**As a biomathematician, Benjamin Vaughan creates math models that potentially help premature infants, cystic fibrosis patients and more.**

“I do math and math/biology,” Vaughan explains. “It’s not the stereotypical math because I don’t just do nebulous equations. I do equations that actually apply to real problems.”

Assistant Professor of Mathematical Sciences Benjamin Vaughan |

Vaughan joined the University of Cincinnati’s Department of Mathematical Sciences in the fall as an assistant professor in their biomathematics group. As an applied mathematician, he collaborates with doctors, engineers, biologists and other scientists to come up with mathematical models to extrapolate possible experimental outcomes.

“I don’t build things or do actual experiments, but I work with experimentalists then I create mathematical models that can predict outcomes,” Vaughan says. “When you do an experiment, someone has to operate it and you can only do so many at a time. Say a project allows a student to do six experiments over a summer. But if I can create a mathematical model and have computers run it, I can do thousands of experiments.”

His interest in applied math started as an undergraduate at Wilmington College, where he was a math and computer science major. The Williamsburg, Ohio native liked the idea of using his interest in computers toward a career in math, and went on to study applied mathematics for his PhD at Northwestern University where he studied the growth and signaling of biofilms.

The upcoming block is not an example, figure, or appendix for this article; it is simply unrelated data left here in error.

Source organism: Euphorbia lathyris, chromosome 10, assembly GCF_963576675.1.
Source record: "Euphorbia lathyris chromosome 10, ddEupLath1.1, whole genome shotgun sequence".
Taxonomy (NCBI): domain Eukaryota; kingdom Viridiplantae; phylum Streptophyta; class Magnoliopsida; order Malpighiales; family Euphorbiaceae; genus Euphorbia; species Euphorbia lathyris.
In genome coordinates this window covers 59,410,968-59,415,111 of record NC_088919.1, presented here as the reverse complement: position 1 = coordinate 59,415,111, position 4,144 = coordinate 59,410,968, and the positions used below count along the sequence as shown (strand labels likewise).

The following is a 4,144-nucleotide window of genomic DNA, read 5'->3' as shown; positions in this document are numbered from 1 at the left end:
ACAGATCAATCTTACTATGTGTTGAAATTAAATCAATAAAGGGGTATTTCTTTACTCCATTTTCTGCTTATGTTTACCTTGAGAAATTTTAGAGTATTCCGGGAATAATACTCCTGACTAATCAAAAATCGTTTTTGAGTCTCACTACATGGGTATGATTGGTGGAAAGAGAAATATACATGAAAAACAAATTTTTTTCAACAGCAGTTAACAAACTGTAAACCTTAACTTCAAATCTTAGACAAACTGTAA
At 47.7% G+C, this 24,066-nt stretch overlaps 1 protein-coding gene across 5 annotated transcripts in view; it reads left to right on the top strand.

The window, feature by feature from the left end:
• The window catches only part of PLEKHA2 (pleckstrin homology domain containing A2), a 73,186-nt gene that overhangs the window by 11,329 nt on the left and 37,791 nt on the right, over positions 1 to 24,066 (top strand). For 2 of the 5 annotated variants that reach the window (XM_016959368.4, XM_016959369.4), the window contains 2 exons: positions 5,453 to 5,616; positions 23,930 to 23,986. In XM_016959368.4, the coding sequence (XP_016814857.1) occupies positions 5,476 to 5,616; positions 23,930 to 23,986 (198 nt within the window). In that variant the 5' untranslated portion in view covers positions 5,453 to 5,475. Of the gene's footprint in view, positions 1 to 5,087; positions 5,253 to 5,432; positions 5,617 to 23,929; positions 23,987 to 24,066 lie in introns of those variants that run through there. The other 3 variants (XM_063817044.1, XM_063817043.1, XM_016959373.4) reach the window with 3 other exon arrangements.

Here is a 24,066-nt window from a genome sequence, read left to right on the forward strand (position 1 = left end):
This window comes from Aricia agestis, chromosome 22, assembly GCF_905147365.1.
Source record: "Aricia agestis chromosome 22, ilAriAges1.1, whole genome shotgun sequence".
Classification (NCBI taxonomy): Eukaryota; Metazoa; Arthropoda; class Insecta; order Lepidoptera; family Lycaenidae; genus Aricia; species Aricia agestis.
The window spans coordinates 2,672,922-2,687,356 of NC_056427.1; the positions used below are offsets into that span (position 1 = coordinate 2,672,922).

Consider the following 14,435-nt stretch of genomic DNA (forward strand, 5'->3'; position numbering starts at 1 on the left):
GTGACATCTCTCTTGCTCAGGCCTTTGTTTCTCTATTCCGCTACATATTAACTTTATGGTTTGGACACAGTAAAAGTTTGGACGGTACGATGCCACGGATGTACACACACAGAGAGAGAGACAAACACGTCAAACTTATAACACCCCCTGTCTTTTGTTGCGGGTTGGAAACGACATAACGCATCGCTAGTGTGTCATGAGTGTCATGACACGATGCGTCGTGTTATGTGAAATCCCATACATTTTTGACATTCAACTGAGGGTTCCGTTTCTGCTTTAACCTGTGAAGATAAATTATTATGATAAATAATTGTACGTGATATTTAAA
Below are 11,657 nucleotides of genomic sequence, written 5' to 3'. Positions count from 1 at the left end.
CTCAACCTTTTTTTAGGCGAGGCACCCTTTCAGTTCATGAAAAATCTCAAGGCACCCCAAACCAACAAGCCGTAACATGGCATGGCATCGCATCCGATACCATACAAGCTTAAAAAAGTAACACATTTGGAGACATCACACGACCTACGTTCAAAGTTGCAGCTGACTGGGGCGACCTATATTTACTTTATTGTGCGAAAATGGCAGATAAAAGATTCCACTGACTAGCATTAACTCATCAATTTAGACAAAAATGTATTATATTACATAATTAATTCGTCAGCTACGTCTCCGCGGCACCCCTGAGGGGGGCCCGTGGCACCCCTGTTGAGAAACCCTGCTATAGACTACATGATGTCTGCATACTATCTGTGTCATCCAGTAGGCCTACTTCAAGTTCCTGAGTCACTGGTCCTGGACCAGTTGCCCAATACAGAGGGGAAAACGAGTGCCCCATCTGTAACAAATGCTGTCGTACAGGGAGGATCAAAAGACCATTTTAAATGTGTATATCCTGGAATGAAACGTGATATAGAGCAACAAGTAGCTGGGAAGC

At Northwestern, Vaughan studied quorum sensing—the mechanism through which bacteria signal their presence to other bacteria—by developing numerical methods for moving interfaces and boundary layers of biofilms. Biofilms, found frequently in nature in places like water pipes, on teeth (as dental plaque) or on scar tissue, can lead to severe complications for cystic fibrosis patients.

After getting his PhD in 2007, Vaughan completed two postdoctoral fellowships—one at University of Oxford using multi-scale nonlinear analysis to study morphogenesis of embryonic fish, birds and mammals, and another at the University of Michigan last year where he helped develop mathematical models of fluid delivery in the lungs of premature babies.

“The great thing about applied math is that I have the benefit to switch gears when I want,” he says. “It’s nice that I can take my interest in a lot of different areas and contribute.”

Vaughan, a first-generation college student, is also excited about showing students the potential careers an applied math degree can bring.

“A lot of people like math because of its beauty—it’s amazing that everything fits together in a logical way. But many students ask what kind of jobs they can get with a math degree. Applied math is one of the fastest growing fields right now. Corporations are realizing that hiring mathematicians can do lots of things for them because they help solve problems,” he says.

“Math modeling can help you go into places where you can’t do experiments. That’s why it’s nice—there are so many different things you can do and different places you can end up.”

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